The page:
Lesson 12 of 30
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# Recursion

Recursion is a programming technique in which a function calls itself with a modified version of its arguments. This allows the function to repeat a certain task until a certain condition is met, or to perform a task on a smaller input and combine the results to solve a larger problem.

In Python, recursion is implemented using the “return” keyword followed by the function name and modified arguments. It is important to include a base case in the function, which is a condition that stops the recursion and returns a result.

## Using Recursion in Python

Let’s see how we can use recursion in Python to solve real-world problems.

For example, consider a scenario where you need to calculate the factorial of a number. The factorial of a number is the product of all the positive integers from 1 to that number. For example, the factorial of 5 is 1 * 2 * 3 * 4 * 5 = 120.

To solve this problem using recursion, you can use the following function:

def factorial(n):
if n == 1:
return 1
else:
return n * factorial(n-1)

result = factorial(5)
print(result)


The output of this code will be “120”.

In the above example, we defined a function called “factorial” that takes one required argument, “n”. The function checks if “n” is equal to “1”, which is the base case. If “n” is equal to “1”, the function returns “1”. If “n” is not equal to “1”, the function returns “n” multiplied by the result of calling the function again with “n-1” as the argument. This recursive process continues until “n” is equal to “1”, at which point the function returns “1” and the recursion stops.

Recursion can be an elegant and concise way to solve problems, especially when the solution involves repeating a certain task or breaking a problem down into smaller subproblems. It can also be easier to understand and debug compared to using looping constructs such as “for” and “while”.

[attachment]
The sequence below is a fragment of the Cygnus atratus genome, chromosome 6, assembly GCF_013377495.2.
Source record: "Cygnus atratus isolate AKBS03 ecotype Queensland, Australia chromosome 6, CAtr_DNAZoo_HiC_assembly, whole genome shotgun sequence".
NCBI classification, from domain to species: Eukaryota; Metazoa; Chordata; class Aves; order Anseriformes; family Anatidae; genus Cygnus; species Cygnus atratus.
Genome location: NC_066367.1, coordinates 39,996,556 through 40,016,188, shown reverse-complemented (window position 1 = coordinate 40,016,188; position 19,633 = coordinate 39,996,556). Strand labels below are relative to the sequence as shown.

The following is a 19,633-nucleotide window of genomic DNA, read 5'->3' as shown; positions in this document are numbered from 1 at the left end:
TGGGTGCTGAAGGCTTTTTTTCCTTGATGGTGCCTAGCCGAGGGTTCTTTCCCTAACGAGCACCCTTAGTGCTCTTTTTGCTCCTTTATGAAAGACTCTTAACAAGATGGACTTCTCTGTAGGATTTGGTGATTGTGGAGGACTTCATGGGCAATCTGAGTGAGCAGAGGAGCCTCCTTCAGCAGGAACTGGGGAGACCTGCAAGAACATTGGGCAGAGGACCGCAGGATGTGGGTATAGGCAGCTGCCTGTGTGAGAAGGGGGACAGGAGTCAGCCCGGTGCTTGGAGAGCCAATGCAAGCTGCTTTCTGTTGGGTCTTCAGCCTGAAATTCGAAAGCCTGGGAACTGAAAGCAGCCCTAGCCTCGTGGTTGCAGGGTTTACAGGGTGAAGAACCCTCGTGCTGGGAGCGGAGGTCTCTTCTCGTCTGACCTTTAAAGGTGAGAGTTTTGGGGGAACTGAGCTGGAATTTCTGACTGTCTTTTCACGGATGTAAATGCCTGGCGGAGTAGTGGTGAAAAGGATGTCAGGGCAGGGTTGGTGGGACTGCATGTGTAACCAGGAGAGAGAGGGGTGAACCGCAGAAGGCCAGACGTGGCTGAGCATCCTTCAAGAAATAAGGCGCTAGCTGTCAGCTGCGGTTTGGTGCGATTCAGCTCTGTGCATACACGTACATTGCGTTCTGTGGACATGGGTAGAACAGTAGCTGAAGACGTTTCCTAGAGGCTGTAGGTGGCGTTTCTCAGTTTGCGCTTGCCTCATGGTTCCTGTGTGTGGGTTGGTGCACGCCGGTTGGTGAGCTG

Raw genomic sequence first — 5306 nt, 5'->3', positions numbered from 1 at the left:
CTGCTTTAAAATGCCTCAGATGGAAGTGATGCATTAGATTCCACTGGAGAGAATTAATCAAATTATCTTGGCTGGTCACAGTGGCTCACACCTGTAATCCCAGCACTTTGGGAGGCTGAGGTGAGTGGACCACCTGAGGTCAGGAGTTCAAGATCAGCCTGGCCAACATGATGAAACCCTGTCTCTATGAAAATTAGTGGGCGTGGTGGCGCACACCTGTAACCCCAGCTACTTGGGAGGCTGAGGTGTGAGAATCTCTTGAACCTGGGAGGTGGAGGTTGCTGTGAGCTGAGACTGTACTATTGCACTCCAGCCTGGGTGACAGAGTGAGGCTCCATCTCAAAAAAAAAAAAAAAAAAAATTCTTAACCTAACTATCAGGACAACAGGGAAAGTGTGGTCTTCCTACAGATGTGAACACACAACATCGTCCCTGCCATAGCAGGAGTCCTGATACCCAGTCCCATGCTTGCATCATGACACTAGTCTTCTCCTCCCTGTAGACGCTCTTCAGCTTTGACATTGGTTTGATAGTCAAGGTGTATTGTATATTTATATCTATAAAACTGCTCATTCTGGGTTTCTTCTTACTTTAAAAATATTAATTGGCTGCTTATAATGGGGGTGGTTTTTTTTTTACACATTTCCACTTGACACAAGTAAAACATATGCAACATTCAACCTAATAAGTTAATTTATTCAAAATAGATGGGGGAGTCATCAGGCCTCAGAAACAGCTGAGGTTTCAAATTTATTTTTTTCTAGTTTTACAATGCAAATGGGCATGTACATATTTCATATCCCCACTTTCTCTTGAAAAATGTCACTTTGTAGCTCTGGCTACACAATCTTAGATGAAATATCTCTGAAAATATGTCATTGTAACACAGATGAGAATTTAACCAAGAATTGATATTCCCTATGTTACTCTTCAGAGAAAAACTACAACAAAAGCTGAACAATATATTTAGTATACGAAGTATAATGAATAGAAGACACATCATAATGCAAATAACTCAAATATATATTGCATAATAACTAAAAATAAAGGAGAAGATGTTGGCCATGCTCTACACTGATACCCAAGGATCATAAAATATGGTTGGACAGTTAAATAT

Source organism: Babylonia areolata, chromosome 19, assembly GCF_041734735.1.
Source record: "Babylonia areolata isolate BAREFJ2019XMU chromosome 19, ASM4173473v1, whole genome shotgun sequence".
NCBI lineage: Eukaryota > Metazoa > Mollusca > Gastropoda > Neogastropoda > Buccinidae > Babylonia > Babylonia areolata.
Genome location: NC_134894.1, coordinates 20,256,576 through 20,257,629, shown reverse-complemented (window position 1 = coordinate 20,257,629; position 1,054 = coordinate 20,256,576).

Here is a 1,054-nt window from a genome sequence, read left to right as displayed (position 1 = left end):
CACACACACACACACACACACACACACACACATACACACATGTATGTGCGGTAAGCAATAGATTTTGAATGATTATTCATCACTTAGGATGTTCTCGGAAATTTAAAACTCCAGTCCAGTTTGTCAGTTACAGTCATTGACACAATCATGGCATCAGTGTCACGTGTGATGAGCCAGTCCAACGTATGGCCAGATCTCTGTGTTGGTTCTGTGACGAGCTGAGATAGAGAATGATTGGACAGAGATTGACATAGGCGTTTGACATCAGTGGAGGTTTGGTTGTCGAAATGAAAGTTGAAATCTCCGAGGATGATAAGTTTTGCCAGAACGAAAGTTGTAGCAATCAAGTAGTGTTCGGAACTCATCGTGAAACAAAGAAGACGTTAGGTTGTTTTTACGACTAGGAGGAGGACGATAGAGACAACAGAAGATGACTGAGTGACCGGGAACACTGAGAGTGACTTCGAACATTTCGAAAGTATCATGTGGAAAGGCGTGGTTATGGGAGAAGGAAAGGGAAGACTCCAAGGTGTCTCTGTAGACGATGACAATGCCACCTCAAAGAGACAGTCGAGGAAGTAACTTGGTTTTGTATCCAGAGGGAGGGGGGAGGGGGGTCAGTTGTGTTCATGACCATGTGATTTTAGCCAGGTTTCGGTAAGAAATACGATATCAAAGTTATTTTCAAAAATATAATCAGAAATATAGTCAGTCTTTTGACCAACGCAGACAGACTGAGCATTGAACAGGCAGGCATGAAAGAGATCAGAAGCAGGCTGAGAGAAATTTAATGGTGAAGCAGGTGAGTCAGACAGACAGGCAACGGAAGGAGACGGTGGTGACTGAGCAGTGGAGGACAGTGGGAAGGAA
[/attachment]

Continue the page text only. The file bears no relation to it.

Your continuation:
However, it is important to be mindful of the efficiency and memory usage of recursive functions, as they can be slower and consume more memory compared to iterative solutions. It is also important to include a base case in the function to prevent infinite recursion.

## Conclusion

In this article, we learned about recursion in Python and how to use it to solve real-world problems. We saw an example of calculating the factorial of a number using recursion, and we discussed the advantages and considerations of using recursion in Python. With this knowledge, you can use recursion in your Python programs to solve problems elegantly and concisely.

## Exercises

Here are some exercises with solutions to help you practice what you just learned:

#### How do you define a recursive function in Python that calculates the sum of the first “n” positive integers?

To define a recursive function in Python that calculates the sum of the first “n” positive integers, you can use the “def” keyword followed by the name of the function and a parameter. The function should check if the parameter is equal to “1”, which is the base case. If the parameter is equal to “1”, the function should return “1”. If the parameter is not equal to “1”, the function should return the parameter plus the result of calling the function again with the parameter minus “1”. The syntax for defining such a function in Python is as follows:

def function_name(n):
if n == 1:
return 1
else:
return n + function_name(n-1)


For example, consider the following code:

def sum_of_numbers(n):
if n == 1:
return 1
else:
return n + sum_of_numbers(n-1)


In the above example, we defined a function called “sum_of_numbers” that takes one required argument, “n”. The function checks if “n” is equal to “1”, which is the base case. If “n” is equal to “1”, the function returns “1”. If “n” is not equal to “1”, the function returns “n” plus the result of calling the function again with “n-1” as the argument. This recursive process continues until “n” is equal to “1”, at which point the function returns “1” and the recursion stops.

#### How do you call a recursive function in Python that calculates the sum of the first “n” positive integers?

To call a recursive function in Python that calculates the sum of the first “n” positive integers, you can specify the name of the function followed by the argument inside a set of parentheses. The syntax for calling such a function in Python is as follows:

function_name(argument)